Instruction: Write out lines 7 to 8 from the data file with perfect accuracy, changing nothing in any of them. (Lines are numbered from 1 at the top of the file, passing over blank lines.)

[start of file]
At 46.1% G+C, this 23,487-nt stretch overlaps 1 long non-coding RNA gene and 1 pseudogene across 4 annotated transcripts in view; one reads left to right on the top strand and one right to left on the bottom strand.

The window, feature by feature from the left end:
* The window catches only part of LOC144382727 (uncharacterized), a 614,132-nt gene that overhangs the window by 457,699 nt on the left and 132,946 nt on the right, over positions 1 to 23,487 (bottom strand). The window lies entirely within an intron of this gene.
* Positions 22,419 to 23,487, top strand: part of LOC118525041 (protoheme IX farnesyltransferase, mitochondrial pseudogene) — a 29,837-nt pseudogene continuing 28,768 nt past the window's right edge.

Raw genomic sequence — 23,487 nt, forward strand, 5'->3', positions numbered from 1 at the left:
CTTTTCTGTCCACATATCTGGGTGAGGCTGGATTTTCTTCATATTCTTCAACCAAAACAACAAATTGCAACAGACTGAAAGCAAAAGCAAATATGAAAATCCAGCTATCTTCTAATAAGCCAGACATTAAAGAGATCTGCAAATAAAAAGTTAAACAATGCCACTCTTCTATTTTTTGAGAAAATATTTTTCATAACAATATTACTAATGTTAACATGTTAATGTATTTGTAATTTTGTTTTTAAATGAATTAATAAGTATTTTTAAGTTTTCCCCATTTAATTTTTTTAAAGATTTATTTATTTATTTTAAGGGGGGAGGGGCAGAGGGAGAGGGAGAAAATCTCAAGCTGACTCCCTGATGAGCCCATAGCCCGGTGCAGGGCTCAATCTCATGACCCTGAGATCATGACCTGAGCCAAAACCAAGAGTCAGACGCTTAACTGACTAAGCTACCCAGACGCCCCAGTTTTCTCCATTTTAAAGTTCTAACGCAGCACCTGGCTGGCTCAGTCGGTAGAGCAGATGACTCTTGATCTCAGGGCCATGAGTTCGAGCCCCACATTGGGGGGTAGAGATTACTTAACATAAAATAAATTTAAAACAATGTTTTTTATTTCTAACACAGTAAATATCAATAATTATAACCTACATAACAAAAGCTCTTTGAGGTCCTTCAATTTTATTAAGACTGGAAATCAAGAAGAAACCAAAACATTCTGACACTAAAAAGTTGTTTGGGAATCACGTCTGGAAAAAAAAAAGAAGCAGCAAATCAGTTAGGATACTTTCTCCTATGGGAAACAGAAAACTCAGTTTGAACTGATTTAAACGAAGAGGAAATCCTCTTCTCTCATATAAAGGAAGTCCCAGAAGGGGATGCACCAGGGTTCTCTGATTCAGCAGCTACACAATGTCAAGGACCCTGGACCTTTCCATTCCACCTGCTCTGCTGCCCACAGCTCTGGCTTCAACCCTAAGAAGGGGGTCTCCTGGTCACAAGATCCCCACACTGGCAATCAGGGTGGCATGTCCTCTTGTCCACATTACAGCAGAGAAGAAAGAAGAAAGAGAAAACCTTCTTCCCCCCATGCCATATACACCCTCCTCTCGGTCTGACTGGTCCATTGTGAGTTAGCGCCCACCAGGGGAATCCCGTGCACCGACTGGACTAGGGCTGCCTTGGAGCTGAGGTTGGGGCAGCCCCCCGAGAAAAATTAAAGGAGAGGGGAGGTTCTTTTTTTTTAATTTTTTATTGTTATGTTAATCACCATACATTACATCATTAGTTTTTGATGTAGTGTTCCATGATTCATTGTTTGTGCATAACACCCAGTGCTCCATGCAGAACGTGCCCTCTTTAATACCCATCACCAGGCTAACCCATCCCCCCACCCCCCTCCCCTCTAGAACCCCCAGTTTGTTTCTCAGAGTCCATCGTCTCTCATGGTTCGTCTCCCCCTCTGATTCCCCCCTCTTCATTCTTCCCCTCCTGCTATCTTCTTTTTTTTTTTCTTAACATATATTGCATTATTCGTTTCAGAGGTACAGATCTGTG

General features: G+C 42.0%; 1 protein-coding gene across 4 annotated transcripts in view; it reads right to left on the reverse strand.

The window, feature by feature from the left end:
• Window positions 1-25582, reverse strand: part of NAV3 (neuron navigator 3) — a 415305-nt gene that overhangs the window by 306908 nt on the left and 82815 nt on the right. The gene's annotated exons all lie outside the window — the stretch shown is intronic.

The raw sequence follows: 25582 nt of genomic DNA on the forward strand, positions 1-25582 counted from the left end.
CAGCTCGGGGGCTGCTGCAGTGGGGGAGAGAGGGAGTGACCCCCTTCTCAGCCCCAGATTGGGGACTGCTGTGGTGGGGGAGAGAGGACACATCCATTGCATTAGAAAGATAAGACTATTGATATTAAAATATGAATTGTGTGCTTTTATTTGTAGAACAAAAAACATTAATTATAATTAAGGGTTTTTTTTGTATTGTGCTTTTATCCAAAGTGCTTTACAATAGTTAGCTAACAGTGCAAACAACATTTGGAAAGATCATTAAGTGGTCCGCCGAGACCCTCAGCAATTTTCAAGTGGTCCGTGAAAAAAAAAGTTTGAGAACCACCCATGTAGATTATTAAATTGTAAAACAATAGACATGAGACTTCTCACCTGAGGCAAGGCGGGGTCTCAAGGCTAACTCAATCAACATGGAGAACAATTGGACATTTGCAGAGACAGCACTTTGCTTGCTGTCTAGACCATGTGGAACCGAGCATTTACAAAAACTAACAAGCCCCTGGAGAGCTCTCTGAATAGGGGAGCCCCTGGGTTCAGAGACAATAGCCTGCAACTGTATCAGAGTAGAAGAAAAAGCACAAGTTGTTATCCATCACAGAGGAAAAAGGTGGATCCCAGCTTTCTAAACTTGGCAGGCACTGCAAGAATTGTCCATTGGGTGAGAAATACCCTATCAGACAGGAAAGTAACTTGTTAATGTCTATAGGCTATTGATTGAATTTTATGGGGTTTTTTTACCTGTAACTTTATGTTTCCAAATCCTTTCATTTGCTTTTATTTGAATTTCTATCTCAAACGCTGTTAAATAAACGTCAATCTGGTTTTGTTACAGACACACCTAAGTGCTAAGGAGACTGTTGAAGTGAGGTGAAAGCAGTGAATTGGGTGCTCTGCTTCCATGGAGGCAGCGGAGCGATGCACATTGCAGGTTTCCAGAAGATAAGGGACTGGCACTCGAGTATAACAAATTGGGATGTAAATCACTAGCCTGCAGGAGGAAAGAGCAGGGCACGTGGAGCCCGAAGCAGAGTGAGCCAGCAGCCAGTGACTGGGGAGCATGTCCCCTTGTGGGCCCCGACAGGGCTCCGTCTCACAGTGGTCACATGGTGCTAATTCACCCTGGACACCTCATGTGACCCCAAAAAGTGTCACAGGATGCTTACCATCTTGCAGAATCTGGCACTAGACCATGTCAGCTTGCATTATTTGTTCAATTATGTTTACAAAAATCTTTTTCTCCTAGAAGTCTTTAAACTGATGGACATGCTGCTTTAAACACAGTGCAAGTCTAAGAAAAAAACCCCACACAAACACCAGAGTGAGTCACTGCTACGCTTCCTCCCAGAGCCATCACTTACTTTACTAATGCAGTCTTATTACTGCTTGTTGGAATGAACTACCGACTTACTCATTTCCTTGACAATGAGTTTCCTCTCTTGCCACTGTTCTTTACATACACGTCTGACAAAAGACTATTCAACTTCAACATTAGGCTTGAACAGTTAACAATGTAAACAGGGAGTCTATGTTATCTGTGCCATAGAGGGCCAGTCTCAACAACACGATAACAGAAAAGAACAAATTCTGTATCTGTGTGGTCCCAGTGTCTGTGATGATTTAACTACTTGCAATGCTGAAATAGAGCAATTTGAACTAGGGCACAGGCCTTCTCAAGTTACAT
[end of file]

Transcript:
General features: G+C 42.0%; 1 protein-coding gene across 4 annotated transcripts in view; it reads right to left on the reverse strand.

The window, feature by feature from the left end: